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Most parents who experienced intimate partner violence had children that grew to face violence in their own adult relationships, according to a study published by the Crime Victims' Institute at Sam Houston State University.
"These families, unfortunately, were not able to break the cycle of violence," said Kelly Knight, an Assistant Professor at the College of Criminal Justice and the primary author of the study. "Most parents who had experienced intimate partner violence had children who eventually grew up to experience intimate partner violence themselves."
"Generational Cycles of Intimate Partner Violence in the U.S.: A Research Brief" showed that nearly four out of every five families where parents were involved with intimate partner violence had adult children who perpetrated violent acts against partners, and three out of every four families had adult children who became victims of the crime.
The study was based on the National Youth Survey Family Study, a national sample of 1,683 families, and followed 353 second generation parents and their third generation offspring over a 20-year period.
Generally, the study found that most participants, regardless of the generation or family background, were involved in some form of intimate partner violence (IPV), either as a perpetrator or a victim. Examples of intimate partner violence included throwing something; pushing or grabbing; slapping; hitting with a fist; hitting with an object; choking; beating; threatening with a weapon; using a weapon; or attempting to kill a partner or spouse.
A total of 92 percent of parents in the study admitted to committing a least one minor act of intimate partner violence, with 67 percent saying they committed at least one violent act against their significant other. Among their adult children, 81 percent admitted to at least one minor incident of IPV, while 33 percent said they used violence against a partner.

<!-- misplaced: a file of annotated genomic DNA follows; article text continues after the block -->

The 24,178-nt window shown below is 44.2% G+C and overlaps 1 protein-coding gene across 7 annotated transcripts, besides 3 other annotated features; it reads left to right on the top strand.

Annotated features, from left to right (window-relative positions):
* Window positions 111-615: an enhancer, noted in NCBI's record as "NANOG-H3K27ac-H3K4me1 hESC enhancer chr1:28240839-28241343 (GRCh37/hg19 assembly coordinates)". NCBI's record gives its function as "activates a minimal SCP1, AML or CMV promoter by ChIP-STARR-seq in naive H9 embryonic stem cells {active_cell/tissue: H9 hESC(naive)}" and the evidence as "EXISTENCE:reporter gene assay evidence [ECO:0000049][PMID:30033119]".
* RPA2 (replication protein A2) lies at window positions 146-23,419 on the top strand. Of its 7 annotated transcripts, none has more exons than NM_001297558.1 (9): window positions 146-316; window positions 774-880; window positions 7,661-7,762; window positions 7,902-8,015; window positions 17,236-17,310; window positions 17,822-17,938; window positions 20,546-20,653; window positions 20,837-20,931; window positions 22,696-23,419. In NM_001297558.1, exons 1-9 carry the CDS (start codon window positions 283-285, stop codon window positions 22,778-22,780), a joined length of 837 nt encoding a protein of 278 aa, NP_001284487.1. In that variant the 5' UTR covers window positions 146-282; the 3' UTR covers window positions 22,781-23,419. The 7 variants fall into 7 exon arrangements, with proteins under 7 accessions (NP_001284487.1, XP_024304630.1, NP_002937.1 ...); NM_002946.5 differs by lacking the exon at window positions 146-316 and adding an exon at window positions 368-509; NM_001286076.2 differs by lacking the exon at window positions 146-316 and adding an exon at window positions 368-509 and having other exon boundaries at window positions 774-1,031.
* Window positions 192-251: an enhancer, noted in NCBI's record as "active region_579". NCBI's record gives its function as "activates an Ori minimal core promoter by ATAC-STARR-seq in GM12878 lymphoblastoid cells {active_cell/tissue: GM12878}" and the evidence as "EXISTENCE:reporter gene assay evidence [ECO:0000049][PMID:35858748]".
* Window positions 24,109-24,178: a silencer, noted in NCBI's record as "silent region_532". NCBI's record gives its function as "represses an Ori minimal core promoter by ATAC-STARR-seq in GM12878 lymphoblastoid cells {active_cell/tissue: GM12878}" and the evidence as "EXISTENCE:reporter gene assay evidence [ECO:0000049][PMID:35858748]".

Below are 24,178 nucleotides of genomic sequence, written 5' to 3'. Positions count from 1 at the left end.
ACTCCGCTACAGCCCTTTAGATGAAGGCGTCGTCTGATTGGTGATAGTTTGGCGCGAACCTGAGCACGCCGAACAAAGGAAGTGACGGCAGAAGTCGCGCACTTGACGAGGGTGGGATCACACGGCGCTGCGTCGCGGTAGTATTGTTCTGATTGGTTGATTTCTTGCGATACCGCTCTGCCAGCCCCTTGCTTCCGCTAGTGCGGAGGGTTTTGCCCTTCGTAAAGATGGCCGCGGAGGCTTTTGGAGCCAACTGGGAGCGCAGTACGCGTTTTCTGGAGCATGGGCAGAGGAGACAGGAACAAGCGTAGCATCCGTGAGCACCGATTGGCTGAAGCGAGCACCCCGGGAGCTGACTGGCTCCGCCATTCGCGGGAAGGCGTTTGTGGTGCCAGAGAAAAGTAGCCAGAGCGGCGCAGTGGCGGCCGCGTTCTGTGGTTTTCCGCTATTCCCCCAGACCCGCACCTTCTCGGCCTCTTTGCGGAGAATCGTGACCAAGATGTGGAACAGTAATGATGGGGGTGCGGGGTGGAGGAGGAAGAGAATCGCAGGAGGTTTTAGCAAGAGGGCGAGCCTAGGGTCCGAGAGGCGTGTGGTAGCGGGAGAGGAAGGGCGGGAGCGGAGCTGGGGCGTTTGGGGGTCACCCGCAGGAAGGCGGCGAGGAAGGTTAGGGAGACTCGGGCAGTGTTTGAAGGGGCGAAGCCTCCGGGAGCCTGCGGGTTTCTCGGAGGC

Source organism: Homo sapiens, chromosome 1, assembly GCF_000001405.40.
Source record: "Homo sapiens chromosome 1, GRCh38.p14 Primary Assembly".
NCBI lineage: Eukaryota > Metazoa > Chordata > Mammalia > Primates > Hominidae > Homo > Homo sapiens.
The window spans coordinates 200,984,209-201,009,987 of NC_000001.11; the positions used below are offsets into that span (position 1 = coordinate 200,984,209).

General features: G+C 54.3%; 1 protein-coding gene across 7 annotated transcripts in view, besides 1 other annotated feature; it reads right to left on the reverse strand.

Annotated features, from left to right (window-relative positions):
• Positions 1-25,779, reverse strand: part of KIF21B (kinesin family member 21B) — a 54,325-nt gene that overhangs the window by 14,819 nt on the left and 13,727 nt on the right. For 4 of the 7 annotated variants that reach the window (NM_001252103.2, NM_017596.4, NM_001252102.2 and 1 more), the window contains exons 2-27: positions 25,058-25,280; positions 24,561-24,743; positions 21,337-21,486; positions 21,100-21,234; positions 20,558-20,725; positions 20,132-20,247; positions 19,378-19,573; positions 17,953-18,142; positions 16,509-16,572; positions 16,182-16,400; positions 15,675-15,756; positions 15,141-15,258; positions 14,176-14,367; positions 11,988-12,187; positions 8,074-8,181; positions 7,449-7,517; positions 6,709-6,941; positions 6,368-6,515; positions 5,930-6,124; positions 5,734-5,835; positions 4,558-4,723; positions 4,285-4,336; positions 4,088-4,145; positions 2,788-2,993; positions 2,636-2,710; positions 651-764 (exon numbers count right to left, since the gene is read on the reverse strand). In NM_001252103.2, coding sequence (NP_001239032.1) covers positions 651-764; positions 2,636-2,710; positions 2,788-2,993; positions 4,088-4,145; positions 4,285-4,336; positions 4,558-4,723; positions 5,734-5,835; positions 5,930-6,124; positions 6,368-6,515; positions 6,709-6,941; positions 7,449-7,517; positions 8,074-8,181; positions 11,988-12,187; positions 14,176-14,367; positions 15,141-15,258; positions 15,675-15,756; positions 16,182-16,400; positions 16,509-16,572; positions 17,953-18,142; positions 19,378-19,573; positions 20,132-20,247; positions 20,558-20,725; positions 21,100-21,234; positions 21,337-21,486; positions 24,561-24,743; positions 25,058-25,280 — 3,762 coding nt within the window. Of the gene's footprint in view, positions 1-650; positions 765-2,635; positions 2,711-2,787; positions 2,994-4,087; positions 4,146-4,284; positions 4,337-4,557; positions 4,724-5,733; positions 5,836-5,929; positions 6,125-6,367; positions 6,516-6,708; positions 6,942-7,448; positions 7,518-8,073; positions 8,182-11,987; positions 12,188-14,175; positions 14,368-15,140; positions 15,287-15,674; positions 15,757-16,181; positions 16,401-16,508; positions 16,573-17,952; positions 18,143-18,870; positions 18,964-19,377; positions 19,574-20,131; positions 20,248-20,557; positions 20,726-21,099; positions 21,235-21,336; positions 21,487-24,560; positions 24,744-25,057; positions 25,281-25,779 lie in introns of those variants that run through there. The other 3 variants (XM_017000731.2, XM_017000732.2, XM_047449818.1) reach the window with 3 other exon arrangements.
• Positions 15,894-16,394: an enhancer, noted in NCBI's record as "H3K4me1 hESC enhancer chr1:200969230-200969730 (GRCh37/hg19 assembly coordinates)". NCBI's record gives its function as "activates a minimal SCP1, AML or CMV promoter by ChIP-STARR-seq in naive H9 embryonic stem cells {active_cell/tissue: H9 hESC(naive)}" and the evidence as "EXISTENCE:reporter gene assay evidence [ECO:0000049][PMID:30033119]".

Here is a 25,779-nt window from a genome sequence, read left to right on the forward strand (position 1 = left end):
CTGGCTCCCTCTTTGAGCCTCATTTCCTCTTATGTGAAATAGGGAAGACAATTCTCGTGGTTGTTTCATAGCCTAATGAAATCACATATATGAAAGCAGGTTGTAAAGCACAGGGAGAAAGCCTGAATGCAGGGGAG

Regarding the issue of victimization, 66 percent of parents and 36 percent of adult child report being the victim of violence at the hands of their partners, while 93 percent of parents and 78 percent of adult children report being a victim of minor incidents of IPV.
The study also found that one-fifth of those surveyed had participated in three or more types of intimate partner violence.
The study was coauthored by Knight, Scott Menard, Leana Bouffard and Sara Simmons of SHSU College of Criminal Justice and Rebecca Orsi of Colorado State University. It was published by the Crime Victims' Institute, which was created by the Texas Legislature to study the impact of crime on victims, their relatives and society and to develop policies to assist the criminal justice and juvenile justice system to prevent victimization. It will be presented at the American Society of Criminology annual meeting in November.
Generational Cycles of Intimate Partner Violence in the US: A Research Brief. Kelly E. Knight, Scott Menard, Sara Simmons, Leana A. Bouffard, Rebecca Orsi 2013
Article adapted by Medical News Today from original press release. Click 'references' tab above for source.
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